Functional human variation
Group leaders: Anders Gorm Pedersen, Ramneek Gupta
Members: Carina Skaarup, Cecilie Bohn, Emma Hagberg, Henrik Nielsen, Lea Benedicte Skov Hansen, Marie Grosjean, Rasmus Wernersson, Rikke Linnemann Nielsen
Guest members: Bent Petersen, Caroline Anna Brorsson, Christian Simon, Christina Warinner, Helle Krogh Pedersen, Kalliopi Popi Tsafou, Maria Maddalena Sperotto, Mette Kristina Beck, Peter Wad Sackett, Thomas Sicheritz Pontén, Valborg Gudmundsdottir
Catalog of previous student projects.
Advances in genomic sequencing, both in speed and lower cost, have finally created an opportunity to understand the human genome at the individual level and not just a composite reference. Variation between individuals can be at the single nucleotide level, stretches of nucleotides or in copy number of sections of the genome. Current estimates indicate that an individual differs by three million single nucleotide polymorphisms (SNPs) from the commonly accepted human reference. Additional sources of variation are alternative splicings of exons within a gene, post-translational modifications (PTMs) on proteins and last but certainly not least, the microbiota within the human being that contributes an important diet-related role.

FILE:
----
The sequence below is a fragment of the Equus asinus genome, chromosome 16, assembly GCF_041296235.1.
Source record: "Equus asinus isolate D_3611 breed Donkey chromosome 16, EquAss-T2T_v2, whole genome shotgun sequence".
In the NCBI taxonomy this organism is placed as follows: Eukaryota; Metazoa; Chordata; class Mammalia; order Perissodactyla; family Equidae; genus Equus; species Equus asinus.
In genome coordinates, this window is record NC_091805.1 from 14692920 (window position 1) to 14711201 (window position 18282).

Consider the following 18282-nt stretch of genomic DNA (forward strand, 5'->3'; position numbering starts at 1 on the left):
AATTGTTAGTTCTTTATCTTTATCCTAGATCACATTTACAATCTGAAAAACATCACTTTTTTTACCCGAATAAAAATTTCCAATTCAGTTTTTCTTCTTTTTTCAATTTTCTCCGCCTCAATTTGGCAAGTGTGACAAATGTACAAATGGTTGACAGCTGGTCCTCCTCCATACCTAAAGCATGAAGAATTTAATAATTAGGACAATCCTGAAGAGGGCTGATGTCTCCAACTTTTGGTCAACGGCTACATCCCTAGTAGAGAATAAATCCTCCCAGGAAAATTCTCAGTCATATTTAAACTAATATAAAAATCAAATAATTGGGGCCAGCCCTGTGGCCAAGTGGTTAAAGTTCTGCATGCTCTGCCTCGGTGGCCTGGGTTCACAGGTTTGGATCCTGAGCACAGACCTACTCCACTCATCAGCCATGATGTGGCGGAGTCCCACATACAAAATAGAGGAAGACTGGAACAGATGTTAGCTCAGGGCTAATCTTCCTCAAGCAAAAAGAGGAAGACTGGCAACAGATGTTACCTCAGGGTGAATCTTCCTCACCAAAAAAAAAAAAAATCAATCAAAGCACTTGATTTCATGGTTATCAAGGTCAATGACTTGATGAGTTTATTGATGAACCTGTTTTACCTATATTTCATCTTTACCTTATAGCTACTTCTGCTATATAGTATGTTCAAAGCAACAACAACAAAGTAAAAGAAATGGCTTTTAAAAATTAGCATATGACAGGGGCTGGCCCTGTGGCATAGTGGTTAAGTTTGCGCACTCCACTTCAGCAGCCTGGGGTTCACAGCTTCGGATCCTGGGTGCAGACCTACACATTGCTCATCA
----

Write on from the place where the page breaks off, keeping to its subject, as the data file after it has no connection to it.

The mission of the FHV group is to understand how this variation translates to function. What individual single nucleotide polymorphisms (SNPs) influence susceptibility to disease and sensitivity to drug response? Why do some children with leukemia respond well to chemotherapy but others develop toxic side-effects or relapse a few years later? What mutations in a cancer are drivers versus passengers? Which nucleotide changes influence protein structural changes or changes in PTMs?
The group works closely with CBS's metagenomics group and collaborates with external clinical groups on diseases such as leukemia, breast cancer, male infertility and childhood asthma. Genotype-phenotype database infrastructure development has been used for these clinical phenotypes as well as non-clinical phenotypes on collaborations with ancient DNA studies. In partnership with DTU's Multi-Assay Core Facility (DMAC), the group has developed multiplexed targeted sequencing strategies for low-cost and high-throughput custom genotyping. The group also provides several online machine learning based prediction methods for signal peptides, protein structural features and post-translational modifications.
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